HE missed out on a Paralympic gold medal by a heartbreaking three-hundreths of a second.
But that didn’t stop city swimmer and die-hard Hibs fan Scott Quin beaming with pride when silver was hung around his neck on the podium in Rio.
After being born with Crouzon Syndrome, a condition which meant his skull didn’t form properly in the womb, the 26-year-old underwent severe reconstructive surgery when he was just a baby.
The condition left him with an intellectual disability as well as visual impairment.
But despite the athlete’s difficulties, his coach Laurel Bailey, of the Warrender Swimming Club said he has gone from “strength to strength” and has become an inspiration for swimmers in Edinburgh.
He came second to a GB teammate in the 100m breaststroke SB14 final on Wednesday evening.
She said: “We are so proud and absolutely delighted for Scott.
“We knew he was capable of placing in the top four, but he came so close to gold, he exceeded our expectations.”
Scott started his swimming journey when he was just ten years-old at the Loanhead Dolphins – a swimming club for children with disabilities.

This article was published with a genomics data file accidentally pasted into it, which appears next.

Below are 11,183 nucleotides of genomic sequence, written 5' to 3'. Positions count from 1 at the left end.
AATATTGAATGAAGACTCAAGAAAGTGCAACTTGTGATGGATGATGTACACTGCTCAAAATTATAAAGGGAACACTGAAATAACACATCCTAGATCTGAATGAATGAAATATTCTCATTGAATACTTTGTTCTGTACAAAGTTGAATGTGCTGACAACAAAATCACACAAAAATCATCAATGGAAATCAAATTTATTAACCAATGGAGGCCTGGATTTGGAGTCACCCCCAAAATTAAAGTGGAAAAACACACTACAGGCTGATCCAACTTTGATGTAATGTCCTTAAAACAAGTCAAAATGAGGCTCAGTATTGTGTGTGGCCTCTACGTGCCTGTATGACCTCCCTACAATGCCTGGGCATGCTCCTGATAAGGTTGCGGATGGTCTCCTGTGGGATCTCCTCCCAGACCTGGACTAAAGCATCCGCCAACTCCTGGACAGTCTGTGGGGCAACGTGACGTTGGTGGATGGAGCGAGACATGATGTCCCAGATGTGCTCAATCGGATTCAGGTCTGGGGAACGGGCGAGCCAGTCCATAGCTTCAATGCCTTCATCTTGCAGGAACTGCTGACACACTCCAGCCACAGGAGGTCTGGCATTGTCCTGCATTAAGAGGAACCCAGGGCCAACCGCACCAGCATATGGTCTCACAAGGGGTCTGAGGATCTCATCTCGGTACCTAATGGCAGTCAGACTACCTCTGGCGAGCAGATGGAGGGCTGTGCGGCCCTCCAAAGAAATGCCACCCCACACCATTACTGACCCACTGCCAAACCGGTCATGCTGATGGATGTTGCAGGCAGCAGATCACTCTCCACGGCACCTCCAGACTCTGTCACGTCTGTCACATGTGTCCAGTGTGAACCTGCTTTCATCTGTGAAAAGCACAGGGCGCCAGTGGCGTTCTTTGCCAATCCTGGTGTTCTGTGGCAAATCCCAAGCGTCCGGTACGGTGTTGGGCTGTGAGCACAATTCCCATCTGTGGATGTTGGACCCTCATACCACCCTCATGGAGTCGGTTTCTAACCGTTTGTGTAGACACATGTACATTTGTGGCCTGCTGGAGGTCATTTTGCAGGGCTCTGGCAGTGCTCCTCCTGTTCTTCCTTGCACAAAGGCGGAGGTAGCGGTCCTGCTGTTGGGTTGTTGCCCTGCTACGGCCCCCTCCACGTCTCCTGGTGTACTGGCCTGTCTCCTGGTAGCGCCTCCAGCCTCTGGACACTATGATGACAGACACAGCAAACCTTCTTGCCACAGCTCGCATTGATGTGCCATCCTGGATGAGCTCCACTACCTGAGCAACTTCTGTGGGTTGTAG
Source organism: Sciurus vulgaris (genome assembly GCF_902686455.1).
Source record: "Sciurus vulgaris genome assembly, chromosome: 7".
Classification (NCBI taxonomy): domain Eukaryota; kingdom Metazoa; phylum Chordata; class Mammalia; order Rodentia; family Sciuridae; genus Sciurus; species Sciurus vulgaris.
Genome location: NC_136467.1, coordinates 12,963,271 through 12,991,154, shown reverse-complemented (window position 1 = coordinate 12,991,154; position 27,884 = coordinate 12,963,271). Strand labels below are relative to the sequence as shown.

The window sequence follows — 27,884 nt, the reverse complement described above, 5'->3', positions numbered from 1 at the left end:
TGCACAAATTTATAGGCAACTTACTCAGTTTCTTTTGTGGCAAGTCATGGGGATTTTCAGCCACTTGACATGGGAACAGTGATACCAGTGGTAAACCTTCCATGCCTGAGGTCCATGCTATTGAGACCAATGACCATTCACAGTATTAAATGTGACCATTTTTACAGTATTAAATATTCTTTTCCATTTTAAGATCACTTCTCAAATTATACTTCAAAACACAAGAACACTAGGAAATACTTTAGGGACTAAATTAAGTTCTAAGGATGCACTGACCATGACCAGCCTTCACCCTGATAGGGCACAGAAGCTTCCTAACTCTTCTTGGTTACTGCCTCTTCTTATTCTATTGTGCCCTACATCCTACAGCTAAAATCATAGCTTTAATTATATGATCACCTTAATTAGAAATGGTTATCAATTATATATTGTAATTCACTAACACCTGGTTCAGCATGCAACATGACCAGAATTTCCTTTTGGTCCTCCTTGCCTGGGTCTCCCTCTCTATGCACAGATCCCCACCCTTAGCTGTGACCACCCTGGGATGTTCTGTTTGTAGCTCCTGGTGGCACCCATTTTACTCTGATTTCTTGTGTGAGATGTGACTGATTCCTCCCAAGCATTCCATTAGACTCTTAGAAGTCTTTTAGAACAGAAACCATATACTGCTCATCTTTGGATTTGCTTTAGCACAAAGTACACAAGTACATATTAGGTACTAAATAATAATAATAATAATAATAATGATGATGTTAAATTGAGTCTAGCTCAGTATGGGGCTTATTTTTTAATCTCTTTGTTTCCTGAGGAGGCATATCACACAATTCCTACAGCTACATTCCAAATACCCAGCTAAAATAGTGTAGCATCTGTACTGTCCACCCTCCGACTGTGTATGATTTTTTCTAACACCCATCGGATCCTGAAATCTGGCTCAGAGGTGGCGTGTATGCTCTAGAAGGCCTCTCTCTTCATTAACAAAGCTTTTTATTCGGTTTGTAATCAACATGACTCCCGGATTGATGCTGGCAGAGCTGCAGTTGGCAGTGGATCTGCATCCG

When he was 18, he joined the Warrender Swimming Club after his coaches realised his potential.
He has been coached by Laurel and Kris Gilchrist since 2008, and has competed in a range of competitions and tournaments across the country.
Last year, Scott won a silver medal at the IPC Championships in Glasgow.
Laurel said: “Scott has always been a natural breaststroker. He’s an amazing guy and he is the life and soul of the club. Everyone loves and respects him. He’s hugely supportive of his teammates.
“He made his first international team in 2011 at the IPC European Championships.
“He was unlucky in 2012 when he missed out on competing in the Paralympics by just 0.11 of a second. It was a huge blow to him.”
Scott was brought up in Loanhead and was a pupil at Saltersgate School.
He trains at the Royal Commonwealth Pool, where he has nine sessions per week, plus three sessions in the gym and his own activities.
Scott is an avid Hibs fan and holds a season ticket. The football club tweeted their support following his success.
Laurel added: “He’s been training so hard, he’s so comitted sometimes we actually have to tell him to take a break.
“Life isn’t easy for Scott, he has a lot of challenges that he has to overcome but he is a true inspiration.”
Scott was joined in Rio by his parents and Kris Gilchrist.
Councillor Richard Lewis, culture and sport convener, said: “Scott Quin is one of the country’s strongest swimmers and has spent years training at Warrender Swim Centre.
“He has really proven his success this summer securing silver in Rio and has done his club, his city and the whole country proud.”